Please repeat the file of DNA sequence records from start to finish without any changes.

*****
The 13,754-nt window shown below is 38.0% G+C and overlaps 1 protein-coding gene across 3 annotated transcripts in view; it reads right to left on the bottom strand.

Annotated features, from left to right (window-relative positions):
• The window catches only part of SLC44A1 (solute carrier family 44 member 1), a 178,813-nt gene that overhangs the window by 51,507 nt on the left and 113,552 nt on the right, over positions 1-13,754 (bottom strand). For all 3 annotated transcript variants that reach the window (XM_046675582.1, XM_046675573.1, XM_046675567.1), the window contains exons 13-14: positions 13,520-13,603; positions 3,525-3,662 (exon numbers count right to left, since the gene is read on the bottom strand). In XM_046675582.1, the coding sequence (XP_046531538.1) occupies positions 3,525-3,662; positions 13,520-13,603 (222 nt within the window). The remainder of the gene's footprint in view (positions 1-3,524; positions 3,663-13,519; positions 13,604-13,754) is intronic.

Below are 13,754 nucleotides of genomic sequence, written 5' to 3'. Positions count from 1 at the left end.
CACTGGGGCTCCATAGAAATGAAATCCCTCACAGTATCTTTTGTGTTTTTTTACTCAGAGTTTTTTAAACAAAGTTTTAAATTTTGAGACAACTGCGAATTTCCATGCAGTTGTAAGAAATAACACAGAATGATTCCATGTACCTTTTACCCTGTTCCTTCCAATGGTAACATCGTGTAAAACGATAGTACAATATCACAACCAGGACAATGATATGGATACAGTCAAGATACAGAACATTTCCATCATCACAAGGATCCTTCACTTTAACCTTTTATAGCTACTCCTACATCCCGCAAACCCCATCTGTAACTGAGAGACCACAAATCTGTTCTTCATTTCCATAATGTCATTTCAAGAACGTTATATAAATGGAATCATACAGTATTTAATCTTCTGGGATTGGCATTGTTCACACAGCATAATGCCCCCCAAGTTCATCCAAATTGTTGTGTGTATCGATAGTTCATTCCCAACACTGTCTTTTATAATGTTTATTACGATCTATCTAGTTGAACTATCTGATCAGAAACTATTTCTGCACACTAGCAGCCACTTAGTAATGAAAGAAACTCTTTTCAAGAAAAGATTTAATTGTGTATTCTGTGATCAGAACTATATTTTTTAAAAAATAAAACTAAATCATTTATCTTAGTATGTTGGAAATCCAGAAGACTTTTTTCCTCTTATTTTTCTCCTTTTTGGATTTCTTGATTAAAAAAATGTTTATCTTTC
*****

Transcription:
The 13,754-nt window shown below is 38.0% G+C and overlaps 1 protein-coding gene across 3 annotated transcripts in view; it reads right to left on the bottom strand.

Annotated features, from left to right (window-relative positions):
• The window catches only part of SLC44A1 (solute carrier family 44 member 1), a 178,813-nt gene that overhangs the window by 51,507 nt on the left and 113,552 nt on the right, over positions 1-13,754 (bottom strand). For all 3 annotated transcript variants that reach the window (XM_046675582.1, XM_046675573.1, XM_046675567.1), the window contains exons 13-14: positions 13,520-13,603; positions 3,525-3,662 (exon numbers count right to left, since the gene is read on the bottom strand). In XM_046675582.1, the coding sequence (XP_046531538.1) occupies positions 3,525-3,662; positions 13,520-13,603 (222 nt within the window). The remainder of the gene's footprint in view (positions 1-3,524; positions 3,663-13,519; positions 13,604-13,754) is intronic.

Below are 13,754 nucleotides of genomic sequence, written 5' to 3'. Positions count from 1 at the left end.
CACTGGGGCTCCATAGAAATGAAATCCCTCACAGTATCTTTTGTGTTTTTTTACTCAGAGTTTTTTAAACAAAGTTTTAAATTTTGAGACAACTGCGAATTTCCATGCAGTTGTAAGAAATAACACAGAATGATTCCATGTACCTTTTACCCTGTTCCTTCCAATGGTAACATCGTGTAAAACGATAGTACAATATCACAACCAGGACAATGATATGGATACAGTCAAGATACAGAACATTTCCATCATCACAAGGATCCTTCACTTTAACCTTTTATAGCTACTCCTACATCCCGCAAACCCCATCTGTAACTGAGAGACCACAAATCTGTTCTTCATTTCCATAATGTCATTTCAAGAACGTTATATAAATGGAATCATACAGTATTTAATCTTCTGGGATTGGCATTGTTCACACAGCATAATGCCCCCCAAGTTCATCCAAATTGTTGTGTGTATCGATAGTTCATTCCCAACACTGTCTTTTATAATGTTTATTACGATCTATCTAGTTGAACTATCTGATCAGAAACTATTTCTGCACACTAGCAGCCACTTAGTAATGAAAGAAACTCTTTTCAAGAAAAGATTTAATTGTGTATTCTGTGATCAGAACTATATTTTTTAAAAAATAAAACTAAATCATTTATCTTAGTATGTTGGAAATCCAGAAGACTTTTTTCCTCTTATTTTTCTCCTTTTTGGATTTCTTGATTAAAAAAATGTTTATCTTTC